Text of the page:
Full text: The Personal Distribution of Income

The aim of the preceding considerations is to show that 
Champernowne's explanation of the Pareto law is basically 
the same as that of Simon (1957)and myself (1965) which 
goes back to the model of Yule (1924) who used it to 
explain the frequency of species in genera. According to 
this approach size distribution is a transformed age 
distribution and the pattern of the Pareto law occurs so 
often simply because of the empirical importance of 
exponential growth which makes both the age distribution 
and the transformation function exponential. Owing to the 
conceptual density of Champernowne's model the two 
elements of rank in the hierarchy and income as a function 
of rank are merged into one. 
There is,however, a difference (which relates to the 
interpretation rather than to the form ) between 
Champernowne's model and the others:Since physical persons 
sooner or later die the age or rank in his model is 
limited while in other models, of firms or of wealth,for 
example, there is a probability of virtually infinite 
life.The steady state in these models is made possible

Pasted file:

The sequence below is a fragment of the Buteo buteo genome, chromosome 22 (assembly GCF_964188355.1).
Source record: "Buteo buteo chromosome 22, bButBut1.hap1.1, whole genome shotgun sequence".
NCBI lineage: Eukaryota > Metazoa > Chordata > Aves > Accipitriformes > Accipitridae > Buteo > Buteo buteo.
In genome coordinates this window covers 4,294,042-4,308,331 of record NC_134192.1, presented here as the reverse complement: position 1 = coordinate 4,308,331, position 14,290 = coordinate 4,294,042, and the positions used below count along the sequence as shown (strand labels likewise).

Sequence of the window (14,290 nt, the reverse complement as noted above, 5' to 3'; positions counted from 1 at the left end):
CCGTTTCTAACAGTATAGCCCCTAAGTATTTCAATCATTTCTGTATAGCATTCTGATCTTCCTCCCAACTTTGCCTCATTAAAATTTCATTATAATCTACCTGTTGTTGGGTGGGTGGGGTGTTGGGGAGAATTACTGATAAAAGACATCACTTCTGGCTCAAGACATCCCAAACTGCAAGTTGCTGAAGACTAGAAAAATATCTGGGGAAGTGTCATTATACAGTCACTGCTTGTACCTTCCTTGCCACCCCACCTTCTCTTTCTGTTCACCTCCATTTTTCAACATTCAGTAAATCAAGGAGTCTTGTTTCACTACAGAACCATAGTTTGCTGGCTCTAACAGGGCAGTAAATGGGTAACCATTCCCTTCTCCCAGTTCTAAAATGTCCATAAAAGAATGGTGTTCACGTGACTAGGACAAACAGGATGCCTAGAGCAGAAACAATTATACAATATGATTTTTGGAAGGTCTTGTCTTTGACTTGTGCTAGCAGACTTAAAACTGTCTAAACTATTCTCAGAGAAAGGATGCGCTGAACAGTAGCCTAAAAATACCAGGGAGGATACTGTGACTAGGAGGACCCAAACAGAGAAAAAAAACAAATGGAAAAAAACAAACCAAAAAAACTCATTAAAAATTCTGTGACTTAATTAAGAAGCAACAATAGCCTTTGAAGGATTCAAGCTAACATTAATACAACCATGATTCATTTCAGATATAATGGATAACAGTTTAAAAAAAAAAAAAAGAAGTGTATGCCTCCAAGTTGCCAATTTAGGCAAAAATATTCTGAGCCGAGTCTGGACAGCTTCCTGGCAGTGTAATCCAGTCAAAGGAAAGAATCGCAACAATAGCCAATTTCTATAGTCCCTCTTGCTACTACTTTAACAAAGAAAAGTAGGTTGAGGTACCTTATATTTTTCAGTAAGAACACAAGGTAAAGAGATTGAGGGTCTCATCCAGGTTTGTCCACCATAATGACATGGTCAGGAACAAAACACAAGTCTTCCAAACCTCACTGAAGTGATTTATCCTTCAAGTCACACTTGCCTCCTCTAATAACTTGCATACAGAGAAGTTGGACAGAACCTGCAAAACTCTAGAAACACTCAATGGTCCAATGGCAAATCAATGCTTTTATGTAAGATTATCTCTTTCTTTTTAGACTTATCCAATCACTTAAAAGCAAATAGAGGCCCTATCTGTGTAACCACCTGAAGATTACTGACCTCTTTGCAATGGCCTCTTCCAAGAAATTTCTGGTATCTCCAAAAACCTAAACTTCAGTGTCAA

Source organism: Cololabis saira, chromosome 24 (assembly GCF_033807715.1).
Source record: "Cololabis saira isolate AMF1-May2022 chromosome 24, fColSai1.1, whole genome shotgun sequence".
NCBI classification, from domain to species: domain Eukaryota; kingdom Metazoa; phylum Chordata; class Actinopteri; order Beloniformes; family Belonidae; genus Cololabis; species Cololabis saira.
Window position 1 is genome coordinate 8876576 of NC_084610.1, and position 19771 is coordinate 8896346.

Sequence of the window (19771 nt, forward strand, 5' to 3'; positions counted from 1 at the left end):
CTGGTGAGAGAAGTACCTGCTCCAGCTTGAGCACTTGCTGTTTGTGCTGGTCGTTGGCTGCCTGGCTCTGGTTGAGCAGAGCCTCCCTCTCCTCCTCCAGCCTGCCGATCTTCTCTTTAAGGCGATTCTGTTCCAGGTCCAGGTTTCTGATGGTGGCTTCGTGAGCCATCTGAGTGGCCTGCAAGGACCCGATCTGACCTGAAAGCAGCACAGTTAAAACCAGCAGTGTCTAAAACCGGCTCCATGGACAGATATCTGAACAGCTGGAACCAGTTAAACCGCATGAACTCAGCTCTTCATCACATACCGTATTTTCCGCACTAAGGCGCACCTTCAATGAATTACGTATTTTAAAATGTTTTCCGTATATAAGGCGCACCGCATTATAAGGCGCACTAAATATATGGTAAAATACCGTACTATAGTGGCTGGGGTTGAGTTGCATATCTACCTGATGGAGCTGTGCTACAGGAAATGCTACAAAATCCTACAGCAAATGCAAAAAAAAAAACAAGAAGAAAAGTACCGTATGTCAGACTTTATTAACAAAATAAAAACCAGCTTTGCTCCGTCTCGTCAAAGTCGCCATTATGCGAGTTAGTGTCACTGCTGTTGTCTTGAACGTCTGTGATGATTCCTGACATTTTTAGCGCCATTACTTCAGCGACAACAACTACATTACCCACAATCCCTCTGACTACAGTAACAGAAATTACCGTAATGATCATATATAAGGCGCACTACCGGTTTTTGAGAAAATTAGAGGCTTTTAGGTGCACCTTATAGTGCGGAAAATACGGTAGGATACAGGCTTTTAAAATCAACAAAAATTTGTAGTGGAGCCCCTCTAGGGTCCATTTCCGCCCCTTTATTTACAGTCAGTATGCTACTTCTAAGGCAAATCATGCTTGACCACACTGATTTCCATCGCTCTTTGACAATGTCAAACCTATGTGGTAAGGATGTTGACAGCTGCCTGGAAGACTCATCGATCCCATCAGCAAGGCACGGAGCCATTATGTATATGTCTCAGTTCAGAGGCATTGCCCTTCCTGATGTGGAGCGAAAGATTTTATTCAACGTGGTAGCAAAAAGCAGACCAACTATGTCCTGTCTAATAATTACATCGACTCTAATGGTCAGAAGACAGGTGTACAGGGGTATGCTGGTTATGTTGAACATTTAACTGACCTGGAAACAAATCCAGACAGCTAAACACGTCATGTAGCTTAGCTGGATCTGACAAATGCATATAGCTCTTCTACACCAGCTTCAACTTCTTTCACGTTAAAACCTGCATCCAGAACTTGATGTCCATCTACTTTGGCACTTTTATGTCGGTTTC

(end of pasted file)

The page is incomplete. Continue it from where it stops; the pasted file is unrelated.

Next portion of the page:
only by the continuing new entry of small units. 
Further developments. 
Champernowne's work has inspired another model (Rutherford 
1955)in which personal age has been introduced 
explicitly.This still leaves important questions 
unanswered. Income is not a very suitable variable as the 
state of a Markov chain. It does not embody the influence 
of the past (Polya's "influence globale"),so that 
yesterdays state tells you all you need to know about the 
past. More important, the model is confined to the life 
cycle of an individual from entrance to exit. But the 
relevant stochastic process goes far beyond that.When 
somebody starts in life his chances of receiving certain 
incomes are already settled to a large extent by the 
condition of his parents:By their wealth,status, 
connections,reputation and the education or training they 
have been able to give him. 3 In other words the entries 
and exits in the life cycle model are linked by 
inheritance and similar elements, and the stochastic 
process continues over the generations. 
The arguments point to an obvious conclusion: We must 
relate the chances of getting certain incomes to the 
amount of wealth and to other factors which are in a wider 
sense "inherited". In this way we can link the income to a 
suitable state variable which is evolving in a long run 
process through the generations. By following such a path 
we shall also be able to answer the question why income

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